Former Australian Prime Minister Bob Hawke has died aged 89.
Hawke was the leader of the Labor Party from 1983 to 1991 and was in office as the Prime Minister from March 11, 1983, until December 20, 1991.
In a statement, his wife Josephine Blanche d'Alpuget said Hawke died peacefully at home.
"Today we lost Bob Hawke, a great Australian - many would say the greatest Australian of the post-war era," she said.
"I and Bob's children, Sue, Stephen, Rosslyn and stepson, Louis, and his grandchildren, will hold a private funeral."
"A memorial service will be held in Sydney in the coming weeks."
THE EARLY YEARS
Hawke was born in Bordertown, South Australia in 1929. He was the son of a Congregationalist minister and a teacher — and the nephew of Albert Hawke, who would go on to serve as premier of Western Australia.
The family moved to Perth after Hawke's older brother Neil died at the age of 18, having contracting meningitis. Hawke had his own near-death experience in his late teens after a serious motorcycle accident.
He studied at the University of Western Australia, then at Oxford University as a Rhodes scholar, where he submitted a thesis on wage-fixing in Australia — an appropriate topic, given his future career in the trade union movement and politics.
Hawke met his first wife Hazel at a church camp, and married her in 1956. Two years later, they moved to Melbourne and he took a job with the Australian Council of Trade Unions. He would go on to lead the ACTU for 10 years.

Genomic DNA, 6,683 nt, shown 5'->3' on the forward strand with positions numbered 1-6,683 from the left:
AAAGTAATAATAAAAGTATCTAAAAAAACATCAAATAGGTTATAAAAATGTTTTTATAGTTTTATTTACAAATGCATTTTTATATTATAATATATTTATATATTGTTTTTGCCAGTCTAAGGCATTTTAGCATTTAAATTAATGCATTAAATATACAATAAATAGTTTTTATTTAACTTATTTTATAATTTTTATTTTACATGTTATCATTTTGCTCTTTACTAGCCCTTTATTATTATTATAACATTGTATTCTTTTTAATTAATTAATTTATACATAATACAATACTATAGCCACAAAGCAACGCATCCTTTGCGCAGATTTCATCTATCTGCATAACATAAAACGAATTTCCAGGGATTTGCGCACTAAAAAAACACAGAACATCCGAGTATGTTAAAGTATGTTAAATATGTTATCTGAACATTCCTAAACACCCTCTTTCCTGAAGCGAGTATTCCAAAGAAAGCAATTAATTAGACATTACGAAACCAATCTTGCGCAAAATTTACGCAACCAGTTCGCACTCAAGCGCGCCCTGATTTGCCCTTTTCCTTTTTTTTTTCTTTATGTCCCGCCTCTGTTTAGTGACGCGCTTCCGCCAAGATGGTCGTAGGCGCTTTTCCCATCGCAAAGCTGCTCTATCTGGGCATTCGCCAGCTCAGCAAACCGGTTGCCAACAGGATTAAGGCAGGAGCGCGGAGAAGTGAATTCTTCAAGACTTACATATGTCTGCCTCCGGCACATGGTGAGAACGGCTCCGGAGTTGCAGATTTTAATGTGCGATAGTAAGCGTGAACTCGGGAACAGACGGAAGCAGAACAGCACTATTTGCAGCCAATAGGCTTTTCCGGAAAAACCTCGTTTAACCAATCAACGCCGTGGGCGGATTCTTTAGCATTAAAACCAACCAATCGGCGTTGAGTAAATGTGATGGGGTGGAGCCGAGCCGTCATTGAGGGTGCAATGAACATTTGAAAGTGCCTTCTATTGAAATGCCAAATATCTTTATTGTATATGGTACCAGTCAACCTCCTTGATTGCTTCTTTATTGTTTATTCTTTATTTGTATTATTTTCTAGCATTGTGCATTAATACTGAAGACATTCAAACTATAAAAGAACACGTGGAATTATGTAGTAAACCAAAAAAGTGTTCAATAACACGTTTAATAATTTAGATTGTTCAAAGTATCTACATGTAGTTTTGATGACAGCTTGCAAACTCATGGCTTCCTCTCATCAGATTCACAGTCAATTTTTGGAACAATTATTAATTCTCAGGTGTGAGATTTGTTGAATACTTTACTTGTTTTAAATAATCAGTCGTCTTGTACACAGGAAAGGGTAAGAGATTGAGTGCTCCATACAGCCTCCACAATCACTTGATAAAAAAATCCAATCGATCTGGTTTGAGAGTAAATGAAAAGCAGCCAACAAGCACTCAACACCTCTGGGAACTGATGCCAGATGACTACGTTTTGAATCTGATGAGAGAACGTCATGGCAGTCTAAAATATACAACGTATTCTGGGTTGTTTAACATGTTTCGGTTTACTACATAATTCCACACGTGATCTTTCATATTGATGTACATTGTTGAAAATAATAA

Bob and Hazel had four children, the youngest of whom, Robert Jr, was born with severe brain damage and only lived four days.
The couple were shattered. Soon after his youngest son's death, Hawke collapsed with alcohol poisoning. To escape the grief, he threw himself into his campaign for the presidency of the ACTU, which was ultimately successful.
THE RISING STAR
During the 1970s, Hawke emerged as a popular leader in both the union movement and the Labor Party. He developed good relations with all sides, including employers, and it seemed a political career was inevitable.
He had already run for parliament once, in 1963, when he lost to the incumbent Liberal minister Hubert Opperman.
But Hawke was also fighting personal demons. His womanising and drinking, which had earned him a reputation as a larrikin, was now threatening to derail his life.
After suffering a physical collapse in 1979, Hawke went public with his struggle against alcoholism, promising he would overcome it.
"He always knew that he wanted to be Prime Minister. So when he stopped, he didn't have a drop for something like 11 years," former Labor minister Graham Richardson later said.
- with news.com.au